Articulate. Camtasia. Adobe Captivate. iSpring Suite.
If you’re an L&D professional involved in creating eLearning modules, there’s a good chance you’re familiar with at least one of these authoring tools. There’s an abundance of great tools and design packages offering brilliant features that can bring your eLearning vision to life, and you can easily find yourself thinking about the images and videos and games you’ll incorporate into your module.
But if you allow yourself to get carried away with the bells and whistles of the tools, you’re in danger of creating a learning experience that lacks purpose and substance for the user. An engaging, valuable and useful eLearning experience requires a clearly defined learning objective before any other consideration. Only when the learning objective is decided should the tools and activities within the module be chosen, not the other way around.
When building your eLearning course, make sure you outline the learning objectives early on. This gives the learner an achievable goal to target, which enhances their engagement with the learning experience. This is a “quick win” in terms of capturing the learner’s attention, but it’s remarkable how often this simple step is overlooked.
Step into the learner’s shoes and consider what they need to learn to allow them to thrive in their professional role and meet their job demands. This perspective will help you develop a learning objective that the learner can relate to and engage with as a useful opportunity to develop their own skills. Additionally, referring to Bloom’s Taxonomy will further help you in classifying the learning objective into levels of complexity. If we take blog-writing as an example, is the learning objective simply for the learner to understand how to write a blog? Or will they be required to analyse the difference between well-written and poorly-written blogs, or even create a blog of their own?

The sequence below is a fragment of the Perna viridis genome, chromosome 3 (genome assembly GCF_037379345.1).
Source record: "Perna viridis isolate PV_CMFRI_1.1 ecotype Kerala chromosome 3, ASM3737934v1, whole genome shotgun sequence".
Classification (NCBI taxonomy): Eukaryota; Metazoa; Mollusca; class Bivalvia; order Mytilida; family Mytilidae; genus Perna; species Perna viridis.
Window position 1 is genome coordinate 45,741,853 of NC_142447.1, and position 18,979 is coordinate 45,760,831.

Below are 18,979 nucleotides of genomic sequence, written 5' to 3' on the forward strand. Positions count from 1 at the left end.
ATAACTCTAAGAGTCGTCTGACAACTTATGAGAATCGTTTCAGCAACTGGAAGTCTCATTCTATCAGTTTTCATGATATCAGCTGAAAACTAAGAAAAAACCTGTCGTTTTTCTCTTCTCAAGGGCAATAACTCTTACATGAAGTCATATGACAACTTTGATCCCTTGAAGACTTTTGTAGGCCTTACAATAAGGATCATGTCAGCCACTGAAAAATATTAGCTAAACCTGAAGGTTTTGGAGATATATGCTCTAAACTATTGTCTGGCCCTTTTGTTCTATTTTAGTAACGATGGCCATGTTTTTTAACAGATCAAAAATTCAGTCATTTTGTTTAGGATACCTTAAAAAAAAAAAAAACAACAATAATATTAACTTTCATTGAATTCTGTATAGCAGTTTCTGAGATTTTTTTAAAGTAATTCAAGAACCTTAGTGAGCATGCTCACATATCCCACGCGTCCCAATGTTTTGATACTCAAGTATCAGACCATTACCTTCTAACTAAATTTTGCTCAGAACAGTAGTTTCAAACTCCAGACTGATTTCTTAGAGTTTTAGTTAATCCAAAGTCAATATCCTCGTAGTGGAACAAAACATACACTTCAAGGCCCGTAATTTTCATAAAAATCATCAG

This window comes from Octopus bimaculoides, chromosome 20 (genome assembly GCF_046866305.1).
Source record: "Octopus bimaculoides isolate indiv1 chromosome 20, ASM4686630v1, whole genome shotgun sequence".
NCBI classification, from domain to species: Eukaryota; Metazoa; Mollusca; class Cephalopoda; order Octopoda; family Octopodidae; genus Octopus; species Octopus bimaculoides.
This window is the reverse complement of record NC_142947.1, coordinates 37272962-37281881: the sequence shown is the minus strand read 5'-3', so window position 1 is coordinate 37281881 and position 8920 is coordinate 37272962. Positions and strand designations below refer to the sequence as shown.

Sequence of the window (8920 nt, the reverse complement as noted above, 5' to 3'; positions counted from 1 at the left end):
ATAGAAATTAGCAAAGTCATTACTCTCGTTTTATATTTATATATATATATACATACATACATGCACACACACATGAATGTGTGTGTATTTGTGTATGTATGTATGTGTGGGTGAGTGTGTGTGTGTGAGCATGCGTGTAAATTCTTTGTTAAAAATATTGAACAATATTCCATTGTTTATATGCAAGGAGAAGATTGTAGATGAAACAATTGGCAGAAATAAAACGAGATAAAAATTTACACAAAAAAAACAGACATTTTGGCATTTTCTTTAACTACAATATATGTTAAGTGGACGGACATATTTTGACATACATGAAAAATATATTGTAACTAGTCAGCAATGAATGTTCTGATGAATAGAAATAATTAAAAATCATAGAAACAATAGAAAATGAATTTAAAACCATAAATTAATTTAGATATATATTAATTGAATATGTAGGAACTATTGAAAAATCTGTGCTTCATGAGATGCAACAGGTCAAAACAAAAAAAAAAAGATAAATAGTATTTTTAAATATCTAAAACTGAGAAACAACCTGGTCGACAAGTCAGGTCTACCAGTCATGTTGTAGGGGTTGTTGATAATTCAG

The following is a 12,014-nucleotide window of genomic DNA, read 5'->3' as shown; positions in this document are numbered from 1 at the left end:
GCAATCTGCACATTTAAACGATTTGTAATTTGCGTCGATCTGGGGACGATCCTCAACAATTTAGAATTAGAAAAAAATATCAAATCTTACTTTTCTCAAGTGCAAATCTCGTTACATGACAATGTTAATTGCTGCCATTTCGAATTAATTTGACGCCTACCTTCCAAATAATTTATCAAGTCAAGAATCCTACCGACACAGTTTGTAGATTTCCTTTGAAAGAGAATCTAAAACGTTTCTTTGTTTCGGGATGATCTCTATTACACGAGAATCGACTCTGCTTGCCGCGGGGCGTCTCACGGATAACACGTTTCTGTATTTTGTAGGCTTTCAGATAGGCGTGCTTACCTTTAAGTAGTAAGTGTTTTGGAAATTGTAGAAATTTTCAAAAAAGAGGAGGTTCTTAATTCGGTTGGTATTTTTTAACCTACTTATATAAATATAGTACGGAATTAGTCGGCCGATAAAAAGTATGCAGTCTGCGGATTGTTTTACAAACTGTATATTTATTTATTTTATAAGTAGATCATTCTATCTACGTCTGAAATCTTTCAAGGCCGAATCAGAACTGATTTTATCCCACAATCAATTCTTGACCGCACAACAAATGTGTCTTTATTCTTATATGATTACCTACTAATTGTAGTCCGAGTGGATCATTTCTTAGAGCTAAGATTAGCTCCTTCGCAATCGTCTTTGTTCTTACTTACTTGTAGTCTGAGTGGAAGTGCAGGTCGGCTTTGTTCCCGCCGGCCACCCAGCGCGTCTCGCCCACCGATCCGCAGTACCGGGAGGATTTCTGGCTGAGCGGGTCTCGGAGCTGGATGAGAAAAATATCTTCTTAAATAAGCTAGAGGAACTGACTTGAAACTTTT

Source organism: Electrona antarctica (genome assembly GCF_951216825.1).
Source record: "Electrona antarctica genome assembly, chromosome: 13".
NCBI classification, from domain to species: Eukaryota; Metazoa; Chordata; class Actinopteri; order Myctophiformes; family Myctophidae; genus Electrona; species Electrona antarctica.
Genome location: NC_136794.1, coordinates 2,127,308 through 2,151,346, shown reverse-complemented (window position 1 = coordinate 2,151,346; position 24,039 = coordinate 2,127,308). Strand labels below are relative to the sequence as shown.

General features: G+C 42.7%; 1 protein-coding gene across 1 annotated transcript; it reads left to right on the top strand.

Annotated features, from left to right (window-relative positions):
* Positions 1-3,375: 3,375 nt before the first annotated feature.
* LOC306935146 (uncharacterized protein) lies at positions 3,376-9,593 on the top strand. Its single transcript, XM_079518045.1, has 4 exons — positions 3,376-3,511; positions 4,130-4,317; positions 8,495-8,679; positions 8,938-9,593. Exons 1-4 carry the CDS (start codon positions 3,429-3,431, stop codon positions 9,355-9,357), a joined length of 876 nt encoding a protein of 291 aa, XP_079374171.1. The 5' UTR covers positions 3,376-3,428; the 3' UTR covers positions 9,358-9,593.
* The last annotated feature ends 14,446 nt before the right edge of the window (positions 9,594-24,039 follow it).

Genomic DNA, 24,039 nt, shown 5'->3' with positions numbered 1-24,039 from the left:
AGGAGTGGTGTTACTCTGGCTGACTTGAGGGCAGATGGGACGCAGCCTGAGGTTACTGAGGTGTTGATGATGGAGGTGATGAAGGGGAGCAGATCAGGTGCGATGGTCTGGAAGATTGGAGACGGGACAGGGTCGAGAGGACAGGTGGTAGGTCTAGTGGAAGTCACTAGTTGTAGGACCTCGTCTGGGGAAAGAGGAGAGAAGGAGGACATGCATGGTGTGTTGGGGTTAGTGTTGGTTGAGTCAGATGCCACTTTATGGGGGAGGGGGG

Once your learning objective is clearly defined, you can then go into the process of storyboarding and screenplanning, before eventually getting stuck into the fun part – creating the eLearning experience on your tool of choice. Just remember! With every screen, video and activity added to the eLearning module you build, ask yourself: “Will this help the learner achieve the learning objective?” If the answer is “yes”, continue! If the answer is “no”, then drop it and replace the content with something that will help guide the learner to the goal you have set for them.
So here’s the key takeaway: Define your learning objective and build your course to ensure the content and activities are always aligned with this objective.
Develop your Instructional Design Skills with eLearning Essentials
At Harvest, we’re proud to offer an accredited, internationally-recognised eLearning Essentials Programme delivered by our Head of Technology, John Kilroy.
The programme teaches you the core skills involved in the design, development, assessment and evaluation of engaging, bespoke eLearning solutions in a range of services and sectors.
You can find out more about the Essentials Instructional Design Course here.